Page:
Map: Where The Working Women Of Los Angeles Live
It's no surprise that the number of women working in a given neighborhood is inherently tied to its wealth. However, this paradoxically works on both ends, especially in a city like Los Angeles where wealth and poverty are almost literal neighbors. Areas that are almost polar opposites in average income show a generally low level of working women.
This interactive feature from the New York Times breaks down the percentage of working women between the ages of 25 and 54 by U.S. Census tract across the country. The biggest, most obvious swath of brown (representing areas where the percentage of women working is below the national average) is where you'd expect it to be: South Los Angeles and East Los Angeles. But the same is also apparent in extremely wealthy areas such as Malibu, Beverly Hills, and the Palos Verdes peninsula.
Intuitively one might jump to the conclusion that the household incomes in these areas are high enough that women can afford to be housewives or stay-at-home mothers, though it seems like the data doesn't exactly support this theory.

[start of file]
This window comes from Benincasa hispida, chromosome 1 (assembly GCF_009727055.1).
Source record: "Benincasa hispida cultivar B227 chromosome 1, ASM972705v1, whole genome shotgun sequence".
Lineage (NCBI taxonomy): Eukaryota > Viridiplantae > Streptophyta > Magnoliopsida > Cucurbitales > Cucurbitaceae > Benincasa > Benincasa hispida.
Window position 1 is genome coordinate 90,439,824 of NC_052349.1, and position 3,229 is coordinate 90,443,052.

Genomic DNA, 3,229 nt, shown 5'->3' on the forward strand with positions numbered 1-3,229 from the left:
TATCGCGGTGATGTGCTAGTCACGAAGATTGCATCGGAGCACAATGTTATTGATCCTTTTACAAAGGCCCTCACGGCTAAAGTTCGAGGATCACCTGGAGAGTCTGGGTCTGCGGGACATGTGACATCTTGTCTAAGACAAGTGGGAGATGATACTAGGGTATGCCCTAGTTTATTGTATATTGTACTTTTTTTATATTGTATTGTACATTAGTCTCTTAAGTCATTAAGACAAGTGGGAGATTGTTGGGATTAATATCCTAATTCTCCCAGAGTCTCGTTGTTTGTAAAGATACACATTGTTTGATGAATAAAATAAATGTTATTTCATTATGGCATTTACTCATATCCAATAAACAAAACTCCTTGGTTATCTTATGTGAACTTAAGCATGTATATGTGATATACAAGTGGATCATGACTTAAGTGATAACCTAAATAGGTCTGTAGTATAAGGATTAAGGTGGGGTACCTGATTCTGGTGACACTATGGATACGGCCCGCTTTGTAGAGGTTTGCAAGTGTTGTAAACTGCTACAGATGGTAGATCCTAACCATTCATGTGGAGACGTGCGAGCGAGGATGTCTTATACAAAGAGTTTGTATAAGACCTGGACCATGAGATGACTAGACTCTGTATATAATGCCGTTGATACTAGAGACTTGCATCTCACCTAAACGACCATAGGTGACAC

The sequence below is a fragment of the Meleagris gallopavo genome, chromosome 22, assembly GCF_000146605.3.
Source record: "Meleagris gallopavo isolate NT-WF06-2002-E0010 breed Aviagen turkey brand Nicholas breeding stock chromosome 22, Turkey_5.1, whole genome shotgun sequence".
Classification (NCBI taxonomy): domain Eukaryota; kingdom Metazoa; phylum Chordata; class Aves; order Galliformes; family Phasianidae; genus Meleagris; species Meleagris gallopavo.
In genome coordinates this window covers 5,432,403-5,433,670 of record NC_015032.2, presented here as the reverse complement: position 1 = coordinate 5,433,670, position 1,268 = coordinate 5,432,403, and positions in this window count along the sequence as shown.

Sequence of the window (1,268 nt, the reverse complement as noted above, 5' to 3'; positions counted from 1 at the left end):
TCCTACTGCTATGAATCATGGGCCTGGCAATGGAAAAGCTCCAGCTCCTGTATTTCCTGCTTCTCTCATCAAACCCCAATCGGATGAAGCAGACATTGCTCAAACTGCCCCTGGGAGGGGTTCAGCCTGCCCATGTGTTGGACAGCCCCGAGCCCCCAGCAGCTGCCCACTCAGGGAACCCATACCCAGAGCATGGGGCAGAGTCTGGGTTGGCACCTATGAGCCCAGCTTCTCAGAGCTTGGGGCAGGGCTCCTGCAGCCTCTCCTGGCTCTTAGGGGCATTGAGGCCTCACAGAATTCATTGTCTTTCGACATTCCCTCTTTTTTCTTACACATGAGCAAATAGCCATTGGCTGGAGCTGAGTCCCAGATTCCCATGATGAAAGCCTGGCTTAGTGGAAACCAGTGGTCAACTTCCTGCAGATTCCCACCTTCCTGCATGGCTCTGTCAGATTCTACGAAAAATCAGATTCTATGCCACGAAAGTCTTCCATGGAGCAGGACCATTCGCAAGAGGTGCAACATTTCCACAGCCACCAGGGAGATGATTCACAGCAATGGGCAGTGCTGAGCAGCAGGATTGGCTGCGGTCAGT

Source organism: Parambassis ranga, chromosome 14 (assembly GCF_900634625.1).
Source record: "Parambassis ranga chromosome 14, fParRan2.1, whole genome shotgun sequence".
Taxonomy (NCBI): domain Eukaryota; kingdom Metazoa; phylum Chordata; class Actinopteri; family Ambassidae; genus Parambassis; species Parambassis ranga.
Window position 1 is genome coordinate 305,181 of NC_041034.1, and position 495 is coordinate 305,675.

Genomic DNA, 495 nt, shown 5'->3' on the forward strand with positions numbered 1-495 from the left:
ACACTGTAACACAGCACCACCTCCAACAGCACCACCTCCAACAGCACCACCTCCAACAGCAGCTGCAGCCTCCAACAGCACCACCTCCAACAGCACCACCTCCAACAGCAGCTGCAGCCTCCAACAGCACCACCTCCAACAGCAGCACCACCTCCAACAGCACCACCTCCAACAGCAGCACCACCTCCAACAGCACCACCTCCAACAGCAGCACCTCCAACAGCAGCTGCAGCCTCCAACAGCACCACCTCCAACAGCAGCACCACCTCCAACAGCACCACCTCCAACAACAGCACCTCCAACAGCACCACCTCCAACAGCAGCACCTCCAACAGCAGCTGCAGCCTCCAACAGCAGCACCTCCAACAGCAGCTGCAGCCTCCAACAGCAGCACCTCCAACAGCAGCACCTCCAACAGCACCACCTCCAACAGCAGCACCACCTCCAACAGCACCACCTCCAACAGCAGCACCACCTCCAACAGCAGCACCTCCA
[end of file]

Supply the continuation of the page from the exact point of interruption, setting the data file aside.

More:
Areas such as the Westside, Hollywood, and the southern parts of The Valley that tend to attract a younger, college educated demographic show an above-average rate of working women. Women are graduating college at a higher rate than men now, and having a college degree is strongly correlated with employment. Among women, though, the employment divide between those with and without degrees is starker.
An isolated pocket of above-average levels of working women is downtown Los Angeles, where crossing the street on that New York Times interactive map can drop the level of employment from over 80% to below 50%. Not only is downtown a major commercial and financial sector of the city, but the "coolest new downtown in America" is rapidly gentrifying, bringing in more of the aforementioned college grads with jobs.